I recognize that every question I ask about the dead woman I’m asking about myself, too. I may have muted the voice in my head, but that’s now left me with no one to talk to — just a passing train and falling snow. My questions pile up in their own drifts.
My name is Omaha. I know that much. Or do I?
A sharp wind tears down the street, kicking up snow and grit. I lift my scarf back over my mouth and nose to avoid breathing in the dust of a dead city. The growing blood pool at my knees collects some of it. A shard of plastic wrapper sticks to her blood-encrusted eye like a patch.
I pick it off and squint against the wind at it. It’s red and white, and something in the same section of my brain as “temporomandibular joint” reminds me of chewy fruit candy pills — Skittles, I think.
With no clear direction, I continue to sit in the street as the body cools, which doesn’t take long in the freezing climate. Another train comes by, and with it come flashes of how I got here. We had been running from something — or at something. There had been another person, and that person had gotten on top of one of the trains above with her while I stayed below. But why the chase?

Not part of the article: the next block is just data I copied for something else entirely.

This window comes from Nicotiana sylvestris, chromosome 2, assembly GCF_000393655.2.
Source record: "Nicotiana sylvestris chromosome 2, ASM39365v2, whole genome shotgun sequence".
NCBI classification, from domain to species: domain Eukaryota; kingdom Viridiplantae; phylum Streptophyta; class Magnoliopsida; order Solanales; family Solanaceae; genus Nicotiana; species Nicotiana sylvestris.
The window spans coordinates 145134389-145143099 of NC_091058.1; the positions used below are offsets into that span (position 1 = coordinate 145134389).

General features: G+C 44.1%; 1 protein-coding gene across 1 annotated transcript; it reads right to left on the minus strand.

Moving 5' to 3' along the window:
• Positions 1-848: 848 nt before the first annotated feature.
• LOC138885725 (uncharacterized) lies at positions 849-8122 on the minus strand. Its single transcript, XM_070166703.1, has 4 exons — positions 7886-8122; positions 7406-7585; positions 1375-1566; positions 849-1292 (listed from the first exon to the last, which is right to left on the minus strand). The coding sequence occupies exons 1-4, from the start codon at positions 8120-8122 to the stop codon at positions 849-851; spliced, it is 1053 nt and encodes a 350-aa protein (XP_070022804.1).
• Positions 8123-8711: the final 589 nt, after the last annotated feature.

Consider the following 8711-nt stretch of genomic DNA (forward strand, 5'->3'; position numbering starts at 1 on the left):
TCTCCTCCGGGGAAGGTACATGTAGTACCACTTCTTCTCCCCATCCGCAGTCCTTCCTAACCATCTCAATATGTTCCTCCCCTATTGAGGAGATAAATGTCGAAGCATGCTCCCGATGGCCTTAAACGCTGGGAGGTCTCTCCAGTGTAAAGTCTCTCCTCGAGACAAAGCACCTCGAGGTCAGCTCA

My fingers play with my ear, contemplating pressing the button to get the voice back. I could ask it what’s going on, who I am and what to do next. But something in me is weary of it. Innate curiosity pushes me to find my own answers and not trust what some implanted personality in my ear might tell me.
I move the woman off my lap. She’s bigger than me, but somehow I’m able to hoist her over my shoulder. The Skittles wrapper crunches under my boot as I start walking down the road labeled Lake Street, heading east away from the winter sun glowering in a cloudless sky. Ahead is a building like a landed spaceship, its walls curving like an intergalactic teacup on a concrete saucer. I carry the body around the perimeter lined with rust-red pillars dimpled by bullet holes and occasionally gouged away by more significant artillery. There’s little rubble on the ground, as if someone had tried to clean up after the battle but didn’t go as far as to patch up the more permanent damage.